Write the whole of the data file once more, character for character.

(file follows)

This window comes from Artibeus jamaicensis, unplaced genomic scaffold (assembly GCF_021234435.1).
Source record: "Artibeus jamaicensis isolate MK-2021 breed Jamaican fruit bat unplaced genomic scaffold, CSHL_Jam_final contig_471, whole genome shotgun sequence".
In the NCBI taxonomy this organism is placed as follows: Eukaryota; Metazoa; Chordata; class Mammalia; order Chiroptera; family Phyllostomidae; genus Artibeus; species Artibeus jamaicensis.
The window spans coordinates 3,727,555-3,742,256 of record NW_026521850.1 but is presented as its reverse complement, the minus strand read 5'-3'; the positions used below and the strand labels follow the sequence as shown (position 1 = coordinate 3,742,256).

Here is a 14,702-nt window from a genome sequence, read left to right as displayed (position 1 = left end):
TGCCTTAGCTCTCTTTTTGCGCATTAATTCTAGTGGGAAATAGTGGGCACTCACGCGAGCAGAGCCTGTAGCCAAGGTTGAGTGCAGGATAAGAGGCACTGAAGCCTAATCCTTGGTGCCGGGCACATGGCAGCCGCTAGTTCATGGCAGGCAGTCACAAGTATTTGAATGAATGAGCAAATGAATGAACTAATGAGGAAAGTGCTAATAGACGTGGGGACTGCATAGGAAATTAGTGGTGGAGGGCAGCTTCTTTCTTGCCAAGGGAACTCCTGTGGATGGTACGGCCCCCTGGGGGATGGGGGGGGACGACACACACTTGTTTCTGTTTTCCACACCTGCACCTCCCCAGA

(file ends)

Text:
This window comes from Artibeus jamaicensis, unplaced genomic scaffold (assembly GCF_021234435.1).
Source record: "Artibeus jamaicensis isolate MK-2021 breed Jamaican fruit bat unplaced genomic scaffold, CSHL_Jam_final contig_471, whole genome shotgun sequence".
In the NCBI taxonomy this organism is placed as follows: Eukaryota; Metazoa; Chordata; class Mammalia; order Chiroptera; family Phyllostomidae; genus Artibeus; species Artibeus jamaicensis.
The window spans coordinates 3,727,555-3,742,256 of record NW_026521850.1 but is presented as its reverse complement, the minus strand read 5'-3'; the positions used below and the strand labels follow the sequence as shown (position 1 = coordinate 3,742,256).

Here is a 14,702-nt window from a genome sequence, read left to right as displayed (position 1 = left end):
TGCCTTAGCTCTCTTTTTGCGCATTAATTCTAGTGGGAAATAGTGGGCACTCACGCGAGCAGAGCCTGTAGCCAAGGTTGAGTGCAGGATAAGAGGCACTGAAGCCTAATCCTTGGTGCCGGGCACATGGCAGCCGCTAGTTCATGGCAGGCAGTCACAAGTATTTGAATGAATGAGCAAATGAATGAACTAATGAGGAAAGTGCTAATAGACGTGGGGACTGCATAGGAAATTAGTGGTGGAGGGCAGCTTCTTTCTTGCCAAGGGAACTCCTGTGGATGGTACGGCCCCCTGGGGGATGGGGGGGGACGACACACACTTGTTTCTGTTTTCCACACCTGCACCTCCCCAGA